Construction of a high-density high-resolution genetic map and its integration with BAC-based physical map in channel catfish
Type of DegreeDissertation
Fisheries and Allied Aquacultures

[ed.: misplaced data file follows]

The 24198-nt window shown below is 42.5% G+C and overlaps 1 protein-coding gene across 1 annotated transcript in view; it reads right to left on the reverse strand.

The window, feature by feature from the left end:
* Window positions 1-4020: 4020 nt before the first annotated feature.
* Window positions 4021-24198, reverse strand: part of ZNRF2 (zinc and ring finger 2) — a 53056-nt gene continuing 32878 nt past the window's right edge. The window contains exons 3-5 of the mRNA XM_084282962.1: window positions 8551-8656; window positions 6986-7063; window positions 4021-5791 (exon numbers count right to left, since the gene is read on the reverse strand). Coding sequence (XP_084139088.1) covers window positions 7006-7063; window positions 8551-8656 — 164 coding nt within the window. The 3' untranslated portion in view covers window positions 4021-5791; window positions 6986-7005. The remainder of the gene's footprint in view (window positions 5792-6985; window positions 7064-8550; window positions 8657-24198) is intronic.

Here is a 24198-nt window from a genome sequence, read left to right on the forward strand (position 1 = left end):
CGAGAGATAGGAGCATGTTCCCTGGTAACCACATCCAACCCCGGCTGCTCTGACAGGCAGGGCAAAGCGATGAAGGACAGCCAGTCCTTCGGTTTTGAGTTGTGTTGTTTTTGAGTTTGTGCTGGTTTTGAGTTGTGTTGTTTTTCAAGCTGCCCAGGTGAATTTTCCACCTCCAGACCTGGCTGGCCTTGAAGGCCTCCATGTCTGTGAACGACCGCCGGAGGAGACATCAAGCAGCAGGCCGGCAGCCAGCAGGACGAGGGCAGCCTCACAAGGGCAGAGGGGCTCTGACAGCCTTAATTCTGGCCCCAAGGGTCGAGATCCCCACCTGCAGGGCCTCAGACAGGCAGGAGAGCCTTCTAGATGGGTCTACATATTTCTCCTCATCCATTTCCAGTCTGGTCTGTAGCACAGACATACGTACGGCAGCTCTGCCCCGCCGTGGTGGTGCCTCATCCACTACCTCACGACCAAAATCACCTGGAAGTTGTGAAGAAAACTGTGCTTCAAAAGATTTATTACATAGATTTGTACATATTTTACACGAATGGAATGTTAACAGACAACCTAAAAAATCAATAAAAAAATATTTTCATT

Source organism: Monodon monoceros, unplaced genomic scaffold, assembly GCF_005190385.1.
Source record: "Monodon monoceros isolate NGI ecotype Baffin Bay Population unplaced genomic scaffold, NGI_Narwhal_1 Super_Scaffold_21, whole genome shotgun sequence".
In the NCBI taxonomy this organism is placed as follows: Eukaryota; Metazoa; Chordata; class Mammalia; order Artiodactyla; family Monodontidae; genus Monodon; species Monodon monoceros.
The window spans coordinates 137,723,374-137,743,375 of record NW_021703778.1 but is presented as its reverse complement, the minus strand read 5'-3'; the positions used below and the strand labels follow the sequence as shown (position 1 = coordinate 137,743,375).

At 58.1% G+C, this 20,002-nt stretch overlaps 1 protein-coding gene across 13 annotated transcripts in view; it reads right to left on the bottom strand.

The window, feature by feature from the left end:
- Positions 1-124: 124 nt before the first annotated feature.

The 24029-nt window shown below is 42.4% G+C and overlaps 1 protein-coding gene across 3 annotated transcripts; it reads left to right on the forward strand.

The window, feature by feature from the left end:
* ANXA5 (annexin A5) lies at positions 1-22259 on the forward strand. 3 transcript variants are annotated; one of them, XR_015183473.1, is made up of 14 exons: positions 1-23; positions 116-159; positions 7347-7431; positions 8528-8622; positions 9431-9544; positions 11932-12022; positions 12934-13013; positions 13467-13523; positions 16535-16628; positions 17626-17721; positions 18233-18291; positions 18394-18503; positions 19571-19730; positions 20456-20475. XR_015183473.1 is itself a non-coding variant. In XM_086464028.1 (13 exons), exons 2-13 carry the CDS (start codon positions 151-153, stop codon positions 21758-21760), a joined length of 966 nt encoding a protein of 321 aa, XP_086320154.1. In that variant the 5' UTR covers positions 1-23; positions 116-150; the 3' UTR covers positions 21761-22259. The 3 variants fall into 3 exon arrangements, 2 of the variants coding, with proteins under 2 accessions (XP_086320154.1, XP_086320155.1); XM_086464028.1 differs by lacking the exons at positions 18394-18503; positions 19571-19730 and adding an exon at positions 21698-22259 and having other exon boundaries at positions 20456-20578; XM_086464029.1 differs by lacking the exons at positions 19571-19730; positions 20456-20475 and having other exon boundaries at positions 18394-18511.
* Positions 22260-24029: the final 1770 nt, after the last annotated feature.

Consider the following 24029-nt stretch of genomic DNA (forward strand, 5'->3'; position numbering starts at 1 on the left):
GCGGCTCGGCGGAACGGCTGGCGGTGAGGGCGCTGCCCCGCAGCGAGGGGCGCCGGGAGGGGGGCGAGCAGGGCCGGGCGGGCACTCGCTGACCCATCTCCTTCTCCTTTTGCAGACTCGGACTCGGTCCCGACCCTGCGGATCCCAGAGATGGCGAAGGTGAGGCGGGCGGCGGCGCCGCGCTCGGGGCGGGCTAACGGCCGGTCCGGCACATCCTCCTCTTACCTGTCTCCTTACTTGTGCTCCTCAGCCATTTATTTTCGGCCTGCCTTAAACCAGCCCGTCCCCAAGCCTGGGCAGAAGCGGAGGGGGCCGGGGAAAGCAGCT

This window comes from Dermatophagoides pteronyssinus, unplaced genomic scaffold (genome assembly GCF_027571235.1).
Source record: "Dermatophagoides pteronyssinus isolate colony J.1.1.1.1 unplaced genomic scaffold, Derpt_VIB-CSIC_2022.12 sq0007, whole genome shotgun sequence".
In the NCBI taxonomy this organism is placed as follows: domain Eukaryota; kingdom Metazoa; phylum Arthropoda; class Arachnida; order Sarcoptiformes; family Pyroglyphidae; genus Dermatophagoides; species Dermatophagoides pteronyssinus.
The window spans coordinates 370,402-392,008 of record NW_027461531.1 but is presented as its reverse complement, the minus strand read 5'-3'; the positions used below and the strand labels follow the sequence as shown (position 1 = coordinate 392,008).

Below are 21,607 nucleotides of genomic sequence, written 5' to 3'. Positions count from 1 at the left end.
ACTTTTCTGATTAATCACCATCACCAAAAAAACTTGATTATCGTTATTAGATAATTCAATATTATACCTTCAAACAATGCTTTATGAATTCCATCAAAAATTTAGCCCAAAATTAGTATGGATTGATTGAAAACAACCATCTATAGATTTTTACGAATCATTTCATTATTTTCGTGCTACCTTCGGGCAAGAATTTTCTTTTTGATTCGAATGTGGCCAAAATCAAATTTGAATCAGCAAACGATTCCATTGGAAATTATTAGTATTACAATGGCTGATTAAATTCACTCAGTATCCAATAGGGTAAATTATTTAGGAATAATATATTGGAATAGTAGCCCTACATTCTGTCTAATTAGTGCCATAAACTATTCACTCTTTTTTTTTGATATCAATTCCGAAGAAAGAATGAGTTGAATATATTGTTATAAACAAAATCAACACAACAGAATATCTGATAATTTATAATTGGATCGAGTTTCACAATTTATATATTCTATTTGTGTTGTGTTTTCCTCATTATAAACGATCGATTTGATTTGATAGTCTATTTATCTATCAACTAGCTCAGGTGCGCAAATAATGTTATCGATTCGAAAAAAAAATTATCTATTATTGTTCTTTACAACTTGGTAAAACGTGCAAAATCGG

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Catfish is the leading aquaculture specie in the United States of American. However, the catfish industry is facing great challenges due to devastating diseases, high production cost, high feed and energy cost and international competition. Exploiting fish genetics and genomics can greatly contribute to production efficiency and enhancing performance. Construction of genetic linkage map is essential for genetic and genomic studies. Recent advances in sequencing and genotyping technologies made it possible to generate high-density and high-resolution genetic linkage maps, especially for the organisms lacking extensive genomic resources. In the present work, we constructed a high-density and high-resolution genetic map for channel catfish with three large resource families genotyped using the catfish 250K SNP array. A total of 54,342 SNPs were placed on the linkage map, the highest marker density among all aquaculture species. The estimated genetic size was 3,505 cM with a resolution of 0.22 cM for sex-averaged genetic map. The sex-specific linkage maps spanned a total of 4,495 cM in females and 2,594 cM in males, representing a ratio of 1.7:1 between female and male in recombination rate. After integration with previously established physical map, over 87% of physical map contigs were anchored to the linkage groups which covered a physical length of 867 Mb, accounting for about 90% of the catfish genome. The integrated map provides a valuable tool for validating and improving the catfish whole genome assembly, and facilitates fine-scale QTL mapping and positional cloning of genes responsible for economically important traits.